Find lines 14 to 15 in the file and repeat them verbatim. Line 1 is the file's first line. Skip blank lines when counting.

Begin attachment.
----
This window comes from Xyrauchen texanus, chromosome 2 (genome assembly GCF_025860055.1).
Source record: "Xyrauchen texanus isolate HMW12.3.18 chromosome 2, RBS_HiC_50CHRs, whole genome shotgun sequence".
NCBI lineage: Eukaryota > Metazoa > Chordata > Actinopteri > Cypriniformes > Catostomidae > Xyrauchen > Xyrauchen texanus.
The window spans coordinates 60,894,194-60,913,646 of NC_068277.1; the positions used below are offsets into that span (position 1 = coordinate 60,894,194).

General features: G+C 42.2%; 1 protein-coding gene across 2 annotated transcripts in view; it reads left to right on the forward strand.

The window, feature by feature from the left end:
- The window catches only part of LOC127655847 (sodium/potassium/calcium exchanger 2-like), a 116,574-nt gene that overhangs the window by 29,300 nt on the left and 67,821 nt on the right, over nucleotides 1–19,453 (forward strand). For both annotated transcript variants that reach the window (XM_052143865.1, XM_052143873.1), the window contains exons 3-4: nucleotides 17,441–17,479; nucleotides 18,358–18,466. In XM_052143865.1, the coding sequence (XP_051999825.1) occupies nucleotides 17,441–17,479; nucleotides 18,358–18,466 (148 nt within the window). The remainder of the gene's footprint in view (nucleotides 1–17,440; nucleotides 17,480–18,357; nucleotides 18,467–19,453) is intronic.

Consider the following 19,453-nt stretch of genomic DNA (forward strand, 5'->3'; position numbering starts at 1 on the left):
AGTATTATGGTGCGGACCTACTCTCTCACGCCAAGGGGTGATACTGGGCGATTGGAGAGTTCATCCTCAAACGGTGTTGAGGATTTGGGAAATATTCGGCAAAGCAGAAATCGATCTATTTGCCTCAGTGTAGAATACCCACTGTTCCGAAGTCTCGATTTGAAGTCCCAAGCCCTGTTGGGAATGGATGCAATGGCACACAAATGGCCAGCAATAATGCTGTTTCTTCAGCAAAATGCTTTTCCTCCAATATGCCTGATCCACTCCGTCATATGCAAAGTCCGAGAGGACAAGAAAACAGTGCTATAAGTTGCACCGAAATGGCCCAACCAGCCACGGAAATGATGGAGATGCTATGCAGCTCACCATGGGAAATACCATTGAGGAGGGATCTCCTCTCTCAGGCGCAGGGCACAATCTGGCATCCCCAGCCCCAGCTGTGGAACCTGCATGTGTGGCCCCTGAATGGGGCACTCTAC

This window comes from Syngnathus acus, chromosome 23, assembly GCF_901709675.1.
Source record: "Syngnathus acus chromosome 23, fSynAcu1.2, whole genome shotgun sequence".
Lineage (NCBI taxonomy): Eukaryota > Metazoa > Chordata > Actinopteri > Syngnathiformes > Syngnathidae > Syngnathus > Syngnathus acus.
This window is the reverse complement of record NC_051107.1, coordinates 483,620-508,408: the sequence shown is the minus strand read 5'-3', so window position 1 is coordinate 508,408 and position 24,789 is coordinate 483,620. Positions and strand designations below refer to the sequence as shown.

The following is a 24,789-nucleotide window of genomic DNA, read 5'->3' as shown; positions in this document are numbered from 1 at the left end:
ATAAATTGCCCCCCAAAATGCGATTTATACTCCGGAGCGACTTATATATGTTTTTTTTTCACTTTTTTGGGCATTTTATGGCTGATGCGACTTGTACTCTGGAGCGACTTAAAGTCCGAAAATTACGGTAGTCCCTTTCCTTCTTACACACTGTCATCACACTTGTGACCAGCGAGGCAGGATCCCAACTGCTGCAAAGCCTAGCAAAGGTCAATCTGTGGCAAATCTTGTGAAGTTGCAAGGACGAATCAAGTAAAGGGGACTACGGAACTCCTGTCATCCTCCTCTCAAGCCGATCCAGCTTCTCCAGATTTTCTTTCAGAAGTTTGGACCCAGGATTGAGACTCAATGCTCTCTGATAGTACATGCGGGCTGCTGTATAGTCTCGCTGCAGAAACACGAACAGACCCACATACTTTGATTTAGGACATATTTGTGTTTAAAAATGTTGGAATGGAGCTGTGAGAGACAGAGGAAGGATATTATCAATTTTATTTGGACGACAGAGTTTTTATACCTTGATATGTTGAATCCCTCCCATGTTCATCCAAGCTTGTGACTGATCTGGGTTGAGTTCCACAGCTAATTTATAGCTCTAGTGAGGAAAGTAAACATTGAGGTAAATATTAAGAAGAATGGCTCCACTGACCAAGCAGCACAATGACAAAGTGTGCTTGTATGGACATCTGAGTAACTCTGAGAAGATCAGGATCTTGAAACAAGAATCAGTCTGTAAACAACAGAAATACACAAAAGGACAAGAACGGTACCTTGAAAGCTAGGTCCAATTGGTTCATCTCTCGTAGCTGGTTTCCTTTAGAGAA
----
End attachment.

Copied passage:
The following is a 24,789-nucleotide window of genomic DNA, read 5'->3' as shown; positions in this document are numbered from 1 at the left end:
ATAAATTGCCCCCCAAAATGCGATTTATACTCCGGAGCGACTTATATATGTTTTTTTTTCACTTTTTTGGGCATTTTATGGCTGATGCGACTTGTACTCTGGAGCGACTTAAAGTCCGAAAATTACGGTAGTCCCTTTCCTTCTTACACACTGTCATCACACTTGTGACCAGCGAGGCAGGATCCCAACTGCTGCAAAGCCTAGCAAAGGTCAATCTGTGGCAAATCTTGTGAAGTTGCAAGGACGAATCAAGTAAAGGGGACTACGGAACTCCTGTCATCCTCCTCTCAAGCCGATCCAGCTTCTCCAGATTTTCTTTCAGAAGTTTGGACCCAGGATTGAGACTCAATGCTCTCTGATAGTACATGCGGGCTGCTGTATAGTCTCGCTGCAGAAACACGAACAGACCCACATACTTTGATTTAGGACATATTTGTGTTTAAAAATGTTGGAATGGAGCTGTGAGAGACAGAGGAAGGATATTATCAATTTTATTTGGACGACAGAGTTTTTATACCTTGATATGTTGAATCCCTCCCATGTTCATCCAAGCTTGTGACTGATCTGGGTTGAGTTCCACAGCTAATTTATAGCTCTAGTGAGGAAAGTAAACATTGAGGTAAATATTAAGAAGAATGGCTCCACTGACCAAGCAGCACAATGACAAAGTGTGCTTGTATGGACATCTGAGTAACTCTGAGAAGATCAGGATCTTGAAACAAGAATCAGTCTGTAAACAACAGAAATACACAAAAGGACAAGAACGGTACCTTGAAAGCTAGGTCCAATTGGTTCATCTCTCGTAGCTGGTTTCCTTTAGAGAA